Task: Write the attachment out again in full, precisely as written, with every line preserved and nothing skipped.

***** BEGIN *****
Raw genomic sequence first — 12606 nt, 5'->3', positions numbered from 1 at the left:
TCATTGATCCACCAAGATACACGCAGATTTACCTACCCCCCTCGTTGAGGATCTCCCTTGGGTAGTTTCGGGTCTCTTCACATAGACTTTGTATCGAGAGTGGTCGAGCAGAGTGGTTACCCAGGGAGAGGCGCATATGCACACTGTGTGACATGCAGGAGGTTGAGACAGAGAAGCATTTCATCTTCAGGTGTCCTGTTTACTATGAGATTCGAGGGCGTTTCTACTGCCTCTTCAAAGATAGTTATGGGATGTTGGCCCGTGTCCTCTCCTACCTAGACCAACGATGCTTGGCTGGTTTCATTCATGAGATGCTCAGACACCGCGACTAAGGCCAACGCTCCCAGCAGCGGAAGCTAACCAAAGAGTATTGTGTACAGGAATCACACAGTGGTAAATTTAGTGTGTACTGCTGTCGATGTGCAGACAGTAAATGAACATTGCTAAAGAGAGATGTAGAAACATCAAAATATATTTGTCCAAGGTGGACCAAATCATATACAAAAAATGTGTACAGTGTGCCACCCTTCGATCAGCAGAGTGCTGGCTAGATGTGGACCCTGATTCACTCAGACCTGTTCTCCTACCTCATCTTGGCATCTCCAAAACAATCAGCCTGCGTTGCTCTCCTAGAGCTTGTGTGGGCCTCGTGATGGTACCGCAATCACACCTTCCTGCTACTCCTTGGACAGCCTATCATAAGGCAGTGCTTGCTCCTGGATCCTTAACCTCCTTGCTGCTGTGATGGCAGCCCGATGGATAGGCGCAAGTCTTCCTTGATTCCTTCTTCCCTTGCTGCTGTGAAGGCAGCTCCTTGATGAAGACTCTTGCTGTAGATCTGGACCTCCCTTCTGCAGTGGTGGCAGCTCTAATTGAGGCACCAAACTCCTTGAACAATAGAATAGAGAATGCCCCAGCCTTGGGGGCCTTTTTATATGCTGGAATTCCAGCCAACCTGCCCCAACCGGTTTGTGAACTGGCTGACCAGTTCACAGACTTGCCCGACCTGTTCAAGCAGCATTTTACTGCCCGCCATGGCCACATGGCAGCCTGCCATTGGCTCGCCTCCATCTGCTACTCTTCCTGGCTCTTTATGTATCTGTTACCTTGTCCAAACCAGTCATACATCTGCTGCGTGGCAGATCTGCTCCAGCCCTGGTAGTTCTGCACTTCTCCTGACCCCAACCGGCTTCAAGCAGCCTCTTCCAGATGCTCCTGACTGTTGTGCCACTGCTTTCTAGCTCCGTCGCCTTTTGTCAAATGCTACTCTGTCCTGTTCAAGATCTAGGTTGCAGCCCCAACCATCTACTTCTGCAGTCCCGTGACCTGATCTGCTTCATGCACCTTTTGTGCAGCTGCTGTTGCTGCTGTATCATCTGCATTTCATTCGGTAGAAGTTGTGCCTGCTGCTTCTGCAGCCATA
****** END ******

Raw genomic sequence first — 12606 nt, 5'->3', positions numbered from 1 at the left:
TCATTGATCCACCAAGATACACGCAGATTTACCTACCCCCCTCGTTGAGGATCTCCCTTGGGTAGTTTCGGGTCTCTTCACATAGACTTTGTATCGAGAGTGGTCGAGCAGAGTGGTTACCCAGGGAGAGGCGCATATGCACACTGTGTGACATGCAGGAGGTTGAGACAGAGAAGCATTTCATCTTCAGGTGTCCTGTTTACTATGAGATTCGAGGGCGTTTCTACTGCCTCTTCAAAGATAGTTATGGGATGTTGGCCCGTGTCCTCTCCTACCTAGACCAACGATGCTTGGCTGGTTTCATTCATGAGATGCTCAGACACCGCGACTAAGGCCAACGCTCCCAGCAGCGGAAGCTAACCAAAGAGTATTGTGTACAGGAATCACACAGTGGTAAATTTAGTGTGTACTGCTGTCGATGTGCAGACAGTAAATGAACATTGCTAAAGAGAGATGTAGAAACATCAAAATATATTTGTCCAAGGTGGACCAAATCATATACAAAAAATGTGTACAGTGTGCCACCCTTCGATCAGCAGAGTGCTGGCTAGATGTGGACCCTGATTCACTCAGACCTGTTCTCCTACCTCATCTTGGCATCTCCAAAACAATCAGCCTGCGTTGCTCTCCTAGAGCTTGTGTGGGCCTCGTGATGGTACCGCAATCACACCTTCCTGCTACTCCTTGGACAGCCTATCATAAGGCAGTGCTTGCTCCTGGATCCTTAACCTCCTTGCTGCTGTGATGGCAGCCCGATGGATAGGCGCAAGTCTTCCTTGATTCCTTCTTCCCTTGCTGCTGTGAAGGCAGCTCCTTGATGAAGACTCTTGCTGTAGATCTGGACCTCCCTTCTGCAGTGGTGGCAGCTCTAATTGAGGCACCAAACTCCTTGAACAATAGAATAGAGAATGCCCCAGCCTTGGGGGCCTTTTTATATGCTGGAATTCCAGCCAACCTGCCCCAACCGGTTTGTGAACTGGCTGACCAGTTCACAGACTTGCCCGACCTGTTCAAGCAGCATTTTACTGCCCGCCATGGCCACATGGCAGCCTGCCATTGGCTCGCCTCCATCTGCTACTCTTCCTGGCTCTTTATGTATCTGTTACCTTGTCCAAACCAGTCATACATCTGCTGCGTGGCAGATCTGCTCCAGCCCTGGTAGTTCTGCACTTCTCCTGACCCCAACCGGCTTCAAGCAGCCTCTTCCAGATGCTCCTGACTGTTGTGCCACTGCTTTCTAGCTCCGTCGCCTTTTGTCAAATGCTACTCTGTCCTGTTCAAGATCTAGGTTGCAGCCCCAACCATCTACTTCTGCAGTCCCGTGACCTGATCTGCTTCATGCACCTTTTGTGCAGCTGCTGTTGCTGCTGTATCATCTGCATTTCATTCGGTAGAAGTTGTGCCTGCTGCTTCTGCAGCCATA